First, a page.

The marketing dept. trumped the engineering dept. What they did was take a 250 watts / channel amp, and remove the heatsinks, and remove the power transformer. To keep the amp from over heating they added the "digital computer" which was a thermal Klixon switch. On the bench we noticed that this thing was as safe as a 5 tube AC/DC table radio, and capable of 10 watts / channel (sine wave). Any more power than that and it would thermal off and on like a Christmas tree light.

   After this experience, anything said by Bob Carver was not listened to be me.

  The article I linked to seems to try to describe much more than tubes versus transistors. A special emphasis is made towards gain stage linearity with moderate gain, instead of high gain controlled with feedback amounts approaching 40 db. Somewhere from the mid fifties to the mid 80's we relied on way too much feedback to overcome gain stage non-linearities.

73,
Jim
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« Reply #6 on: January 02, 2009, 04:45:57 PM »


Shane said:

"I must admit, I didn't read the article, but your summary sounds a lot like the same things Bob Carver said back in the 80s."

Reply by Jim, WD5JKO:

   Please link to the Bob Carver stuff if it is online. I once worked in a R&D lab and we obtained a Carver amp, circa 1980. The specs were unbelievable (too good), yet the thing was small (abt a 8" cube) and was very light. The marketing blurb also touted it as having a "digital computer" to protect the amp from a mis matched load.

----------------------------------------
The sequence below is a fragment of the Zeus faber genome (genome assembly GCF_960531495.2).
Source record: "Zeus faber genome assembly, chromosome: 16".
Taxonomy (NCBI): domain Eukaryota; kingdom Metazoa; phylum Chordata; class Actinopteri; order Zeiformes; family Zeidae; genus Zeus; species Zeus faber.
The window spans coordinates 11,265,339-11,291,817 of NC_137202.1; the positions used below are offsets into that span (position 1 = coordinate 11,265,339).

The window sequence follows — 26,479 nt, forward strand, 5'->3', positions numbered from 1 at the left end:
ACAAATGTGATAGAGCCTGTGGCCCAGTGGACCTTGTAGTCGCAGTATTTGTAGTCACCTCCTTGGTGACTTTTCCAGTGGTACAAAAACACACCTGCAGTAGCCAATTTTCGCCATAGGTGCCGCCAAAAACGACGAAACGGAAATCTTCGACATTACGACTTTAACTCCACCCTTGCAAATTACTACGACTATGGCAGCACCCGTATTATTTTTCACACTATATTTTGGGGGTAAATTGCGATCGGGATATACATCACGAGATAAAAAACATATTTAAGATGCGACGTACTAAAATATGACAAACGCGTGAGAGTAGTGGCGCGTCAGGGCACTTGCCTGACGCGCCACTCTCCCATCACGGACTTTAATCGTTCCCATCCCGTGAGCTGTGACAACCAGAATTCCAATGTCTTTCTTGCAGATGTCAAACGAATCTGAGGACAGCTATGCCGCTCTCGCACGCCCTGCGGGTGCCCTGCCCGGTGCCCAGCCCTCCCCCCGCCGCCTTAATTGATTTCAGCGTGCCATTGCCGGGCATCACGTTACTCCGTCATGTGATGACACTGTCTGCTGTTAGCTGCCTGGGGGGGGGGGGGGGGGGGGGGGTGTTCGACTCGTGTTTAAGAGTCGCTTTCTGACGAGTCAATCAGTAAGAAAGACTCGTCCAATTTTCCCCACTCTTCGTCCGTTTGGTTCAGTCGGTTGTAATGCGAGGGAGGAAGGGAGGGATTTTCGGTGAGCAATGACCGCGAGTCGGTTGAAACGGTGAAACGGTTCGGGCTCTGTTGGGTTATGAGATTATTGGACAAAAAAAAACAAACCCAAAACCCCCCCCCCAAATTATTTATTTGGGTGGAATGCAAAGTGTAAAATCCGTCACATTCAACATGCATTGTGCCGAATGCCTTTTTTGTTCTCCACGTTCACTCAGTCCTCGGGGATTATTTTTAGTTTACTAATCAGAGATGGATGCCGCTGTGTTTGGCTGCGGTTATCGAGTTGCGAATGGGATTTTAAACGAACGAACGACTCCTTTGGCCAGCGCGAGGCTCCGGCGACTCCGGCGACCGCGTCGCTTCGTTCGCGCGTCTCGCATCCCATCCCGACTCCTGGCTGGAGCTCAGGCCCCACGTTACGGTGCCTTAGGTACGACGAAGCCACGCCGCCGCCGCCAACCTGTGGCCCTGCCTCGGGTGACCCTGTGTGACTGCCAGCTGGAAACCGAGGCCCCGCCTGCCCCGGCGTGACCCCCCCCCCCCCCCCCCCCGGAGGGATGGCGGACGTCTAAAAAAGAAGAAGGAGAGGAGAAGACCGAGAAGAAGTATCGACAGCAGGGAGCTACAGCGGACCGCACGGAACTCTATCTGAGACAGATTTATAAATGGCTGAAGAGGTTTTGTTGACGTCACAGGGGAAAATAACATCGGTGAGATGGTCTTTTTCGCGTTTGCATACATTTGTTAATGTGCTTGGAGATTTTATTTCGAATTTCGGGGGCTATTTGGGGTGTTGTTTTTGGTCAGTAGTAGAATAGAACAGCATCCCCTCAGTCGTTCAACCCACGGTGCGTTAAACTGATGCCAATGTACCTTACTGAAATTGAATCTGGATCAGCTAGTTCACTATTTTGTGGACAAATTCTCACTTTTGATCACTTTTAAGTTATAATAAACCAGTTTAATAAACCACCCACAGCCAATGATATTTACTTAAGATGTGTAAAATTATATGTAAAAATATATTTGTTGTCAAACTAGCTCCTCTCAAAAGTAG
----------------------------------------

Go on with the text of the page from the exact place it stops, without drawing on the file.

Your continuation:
The marketing dept. trumped the engineering dept. What they did was take a 250 watts / channel amp, and remove the heatsinks, and remove the power transformer. To keep the amp from over heating they added the "digital computer" which was a thermal Klixon switch. On the bench we noticed that this thing was as safe as a 5 tube AC/DC table radio, and capable of 10 watts / channel (sine wave). Any more power than that and it would thermal off and on like a Christmas tree light.

   After this experience, anything said by Bob Carver was not listened to be me.

  The article I linked to seems to try to describe much more than tubes versus transistors. A special emphasis is made towards gain stage linearity with moderate gain, instead of high gain controlled with feedback amounts approaching 40 db. Somewhere from the mid fifties to the mid 80's we relied on way too much feedback to overcome gain stage non-linearities.

73,
Jim
WD5JKO

I don't have any of it, hence the reason I didn't link to it in the beginning.

This was text referenced from the brain, circa mid 80s Smiley